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Older office buildings feel the heat in Dubai

An abundance of new supply, especially of Grade A stock, is making things difficult

Image Credit: Pankaj Sharma/Gulf News Archives
Towers in Business Bay, Dubai.

Dubai: Mid-tier office properties in Dubai are feeling the squeeze as local businesses, especially the smaller ones among them, prefer to stay put rather than shift to new premises. So far, landlords holding new leasing stock have not made sharp cut to their rental demands, which means that these offices are remaining vacant for a longer period of time.

The only action in Dubai’s office market is happening at either end of the space spectrum. There is still fairly “constant” demand for the larger properties, with the average transaction size now between 4,000-5,000 square foot, according to the latest update from Core Savills.

But even that is “notably smaller than in previous years”, the report adds. “The number of enquiries from Chinese companies was notably strong, particularly in free zone areas such as JLT,” it states.

“The level of international enquiries remained constant as a number of global companies, especially in the legal and BFSI (banking, financial services and insurance) sectors, seek to establish their presence in the region. However, first phase expansions have seen smaller requirements and been slower to conclude as occupiers remain hesitant.”

At the other end of the spectrum, landlords in Dubai holding space in business centres and “micro-offices” are better placed. New entrants into Dubai seem to “prefer plug-and-play

facilities eliminating occupation timelines,” the report states.

The imbalance brought on by the weak demand for the mid-tier could have consequences, even as early as from next year. Dubai’s office market supply was boosted by nearly 2.3 million square feet delivered since the start of the year, including the more than 740,000 square feet “currently being handed over in One Central”.

Prime/Grade A offices make up 71 per cent of the new office stock entering between 2017-19. And most of these are single-owner buildings, or owned and managed by government-owned entities.

And wherever new office supply is coming in, it will place immediate pressure on the entire area, and even more on office buildings with multiple (strata) owners.

Business Bay offices could feel the heat. “The recent slew of handovers in this district may add further pressure to high vacancy levels, and will make leasing units in many of the buildings that are ‘strata’ owned more challenging,” Core Savills notes.

There are other factors that will worry landlords who cannot offer that something extra. In the near-term, “a significant amount of space become available for lease due to consolidation activity and relocations within Dubai,” Core Savills reports. “In particular, over 28,000 square feet is expected to become available in Emaar Square following the merger of NBAD and FGB.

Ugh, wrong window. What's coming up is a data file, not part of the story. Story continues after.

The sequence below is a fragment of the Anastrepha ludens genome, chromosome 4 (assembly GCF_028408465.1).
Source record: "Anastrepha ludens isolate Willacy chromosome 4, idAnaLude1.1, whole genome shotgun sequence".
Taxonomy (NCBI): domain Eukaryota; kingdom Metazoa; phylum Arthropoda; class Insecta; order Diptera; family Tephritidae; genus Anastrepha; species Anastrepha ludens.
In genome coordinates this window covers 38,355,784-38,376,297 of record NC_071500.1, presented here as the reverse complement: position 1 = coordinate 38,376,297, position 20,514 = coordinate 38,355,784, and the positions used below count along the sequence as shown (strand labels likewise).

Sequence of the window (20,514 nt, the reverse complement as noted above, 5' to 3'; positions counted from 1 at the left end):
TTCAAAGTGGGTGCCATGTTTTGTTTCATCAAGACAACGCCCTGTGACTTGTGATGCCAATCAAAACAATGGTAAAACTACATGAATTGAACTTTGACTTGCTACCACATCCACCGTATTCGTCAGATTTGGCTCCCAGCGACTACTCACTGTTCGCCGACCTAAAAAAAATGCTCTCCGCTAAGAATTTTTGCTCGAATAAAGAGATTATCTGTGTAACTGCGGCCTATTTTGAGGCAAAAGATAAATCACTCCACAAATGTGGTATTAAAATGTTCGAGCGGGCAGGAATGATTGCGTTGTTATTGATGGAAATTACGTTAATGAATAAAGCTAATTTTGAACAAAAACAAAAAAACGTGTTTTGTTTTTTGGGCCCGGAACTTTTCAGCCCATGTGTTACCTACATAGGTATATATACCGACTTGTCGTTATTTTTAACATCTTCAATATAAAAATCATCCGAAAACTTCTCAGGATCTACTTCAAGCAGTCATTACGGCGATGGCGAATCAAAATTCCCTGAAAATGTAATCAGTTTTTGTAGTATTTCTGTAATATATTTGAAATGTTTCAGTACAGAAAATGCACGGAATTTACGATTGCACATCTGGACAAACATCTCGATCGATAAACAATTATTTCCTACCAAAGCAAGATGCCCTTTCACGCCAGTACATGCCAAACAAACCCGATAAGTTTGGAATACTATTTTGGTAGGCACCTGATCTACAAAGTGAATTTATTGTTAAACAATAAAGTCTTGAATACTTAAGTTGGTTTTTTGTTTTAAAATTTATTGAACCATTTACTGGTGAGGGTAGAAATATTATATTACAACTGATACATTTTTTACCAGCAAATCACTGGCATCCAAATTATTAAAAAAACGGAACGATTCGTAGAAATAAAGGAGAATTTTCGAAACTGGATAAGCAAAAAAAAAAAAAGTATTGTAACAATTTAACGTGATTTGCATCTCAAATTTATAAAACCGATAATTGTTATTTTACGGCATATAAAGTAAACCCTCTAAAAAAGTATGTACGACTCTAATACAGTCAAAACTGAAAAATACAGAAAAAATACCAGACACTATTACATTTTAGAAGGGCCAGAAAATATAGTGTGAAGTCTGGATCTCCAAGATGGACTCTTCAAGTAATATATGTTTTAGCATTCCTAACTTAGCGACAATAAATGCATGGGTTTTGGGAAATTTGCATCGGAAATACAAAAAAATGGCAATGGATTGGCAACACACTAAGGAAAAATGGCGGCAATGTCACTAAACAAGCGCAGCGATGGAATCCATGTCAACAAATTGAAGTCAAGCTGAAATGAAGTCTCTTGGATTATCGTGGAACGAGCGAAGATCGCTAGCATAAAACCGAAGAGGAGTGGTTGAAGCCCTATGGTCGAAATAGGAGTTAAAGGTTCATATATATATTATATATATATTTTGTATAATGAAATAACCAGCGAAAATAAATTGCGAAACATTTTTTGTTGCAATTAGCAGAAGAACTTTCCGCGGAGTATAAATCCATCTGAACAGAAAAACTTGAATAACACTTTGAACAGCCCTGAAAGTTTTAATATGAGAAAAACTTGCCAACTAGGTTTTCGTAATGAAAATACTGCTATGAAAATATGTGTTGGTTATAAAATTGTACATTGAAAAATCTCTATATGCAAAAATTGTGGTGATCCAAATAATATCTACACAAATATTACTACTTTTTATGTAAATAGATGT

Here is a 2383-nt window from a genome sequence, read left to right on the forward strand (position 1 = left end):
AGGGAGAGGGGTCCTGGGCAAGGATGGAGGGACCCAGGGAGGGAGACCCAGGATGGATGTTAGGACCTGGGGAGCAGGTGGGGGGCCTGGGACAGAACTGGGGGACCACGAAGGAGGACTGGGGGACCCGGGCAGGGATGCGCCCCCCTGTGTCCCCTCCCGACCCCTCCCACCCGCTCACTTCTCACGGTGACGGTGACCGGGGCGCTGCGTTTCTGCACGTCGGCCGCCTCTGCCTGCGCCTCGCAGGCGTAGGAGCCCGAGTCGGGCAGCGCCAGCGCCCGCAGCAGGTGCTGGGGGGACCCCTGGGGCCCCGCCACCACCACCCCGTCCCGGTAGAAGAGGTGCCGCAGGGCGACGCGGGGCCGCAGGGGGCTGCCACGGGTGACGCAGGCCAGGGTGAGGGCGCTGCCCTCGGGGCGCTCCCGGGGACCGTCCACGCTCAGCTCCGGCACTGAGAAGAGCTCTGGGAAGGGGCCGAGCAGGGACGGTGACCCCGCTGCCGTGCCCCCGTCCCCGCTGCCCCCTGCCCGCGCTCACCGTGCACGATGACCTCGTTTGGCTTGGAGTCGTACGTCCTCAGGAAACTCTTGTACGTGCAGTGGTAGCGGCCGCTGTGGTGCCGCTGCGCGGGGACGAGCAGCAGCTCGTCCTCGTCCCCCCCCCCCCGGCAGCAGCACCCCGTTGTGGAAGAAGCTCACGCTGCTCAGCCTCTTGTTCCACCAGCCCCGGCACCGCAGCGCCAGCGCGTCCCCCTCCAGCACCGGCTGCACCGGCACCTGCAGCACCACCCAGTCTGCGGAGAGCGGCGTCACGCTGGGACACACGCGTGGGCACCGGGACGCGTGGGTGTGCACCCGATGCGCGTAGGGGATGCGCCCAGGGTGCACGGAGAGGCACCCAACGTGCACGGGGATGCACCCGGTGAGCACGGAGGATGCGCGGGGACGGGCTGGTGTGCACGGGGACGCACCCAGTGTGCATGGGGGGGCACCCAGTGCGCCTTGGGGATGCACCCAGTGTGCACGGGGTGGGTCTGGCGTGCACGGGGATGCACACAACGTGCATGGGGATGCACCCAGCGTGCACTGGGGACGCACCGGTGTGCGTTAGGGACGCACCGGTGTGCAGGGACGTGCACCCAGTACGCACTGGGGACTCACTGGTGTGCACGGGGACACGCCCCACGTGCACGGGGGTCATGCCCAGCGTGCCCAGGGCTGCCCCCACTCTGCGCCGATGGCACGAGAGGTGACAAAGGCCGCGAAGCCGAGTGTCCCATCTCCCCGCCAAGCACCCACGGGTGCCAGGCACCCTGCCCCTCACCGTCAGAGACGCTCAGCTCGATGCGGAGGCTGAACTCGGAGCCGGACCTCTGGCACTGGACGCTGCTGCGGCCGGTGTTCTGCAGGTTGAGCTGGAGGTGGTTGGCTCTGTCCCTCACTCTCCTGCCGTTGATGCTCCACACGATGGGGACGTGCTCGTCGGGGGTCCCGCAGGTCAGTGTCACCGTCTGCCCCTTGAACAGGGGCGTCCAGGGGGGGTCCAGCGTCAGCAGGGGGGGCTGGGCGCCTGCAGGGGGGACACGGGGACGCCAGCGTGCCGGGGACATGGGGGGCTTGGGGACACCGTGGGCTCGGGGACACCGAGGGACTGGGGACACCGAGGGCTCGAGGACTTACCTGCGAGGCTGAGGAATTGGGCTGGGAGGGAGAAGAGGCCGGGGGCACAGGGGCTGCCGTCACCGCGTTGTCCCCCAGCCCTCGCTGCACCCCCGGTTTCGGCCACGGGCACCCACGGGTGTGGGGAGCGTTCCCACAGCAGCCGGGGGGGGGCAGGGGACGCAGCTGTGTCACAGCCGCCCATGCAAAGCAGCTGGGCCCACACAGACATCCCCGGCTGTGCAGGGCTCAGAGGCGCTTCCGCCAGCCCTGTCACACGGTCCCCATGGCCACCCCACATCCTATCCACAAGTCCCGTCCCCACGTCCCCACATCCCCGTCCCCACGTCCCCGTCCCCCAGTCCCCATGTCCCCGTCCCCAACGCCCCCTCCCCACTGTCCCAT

“HSBC’s move to its purpose-built facility in Downtown Dubai is also anticipated to free space within its current office at Emaar Square. This building, currently under construction, is owned by

HSBC and expected to also offer an additional 60,000 square feet of stock for corporate lease.”

In fact, there is going to be no let up in fresh office space hitting the market - next year should see delivery of more than 2.2 million square feet, including “One Central Offices 4 and 5, the Amesco Tower in JLT, Phase 1 of Innovation Hub and the almost entirely pre-leased Gate Village 11 in DIFC”.

Come 2019, the massive ICD Brookfield Place and phase 2 of D3 (Dubai Design District) will open for business.

All of which will make negotiations between landlords and their existing tenants quite tricky in the coming months. Some of the owners are already making adjustments.

“Developers are listening to the market and significantly slowed the pace of new grade B and C office space,” said David Godchaux, CEO at Core Savills. “Dubai’s office market is adjusting to the dominant need for single-owned prime stock – a segment where demand has consistently outstripped supply.

“This comes as welcome news for global corporate occupiers, who have sometimes found it difficult to secure the right (prime) office space in the city.”








The migration from the old to the new

* Landlords with older office buildings in their portfolio need to raise their game. Tenants are shifting to Dubai’s newer custom-made business districts, with Business Bay in particular seeing an “influx of firms from old Dubai, due to its central location and,” Core Savills reports. “Further relocation within and across comparable free zones is likely to increase as various long-term leases in prime areas such as DIC/DMC and DIFC near closure.”

* The other trend in the office leasing space is the demand for locations offering dual licensing options for tenants. “D3 (Dubai Design District) and One Central are key developments offering this provision in addition to DAFZA (Dubai Airport Free Zone Authority), which also recently announced it will also offer dual licensing options,” the report adds. “This trend is expected to attract occupiers and facilitate business operations, thereby supporting long-term demand for commercial space.”

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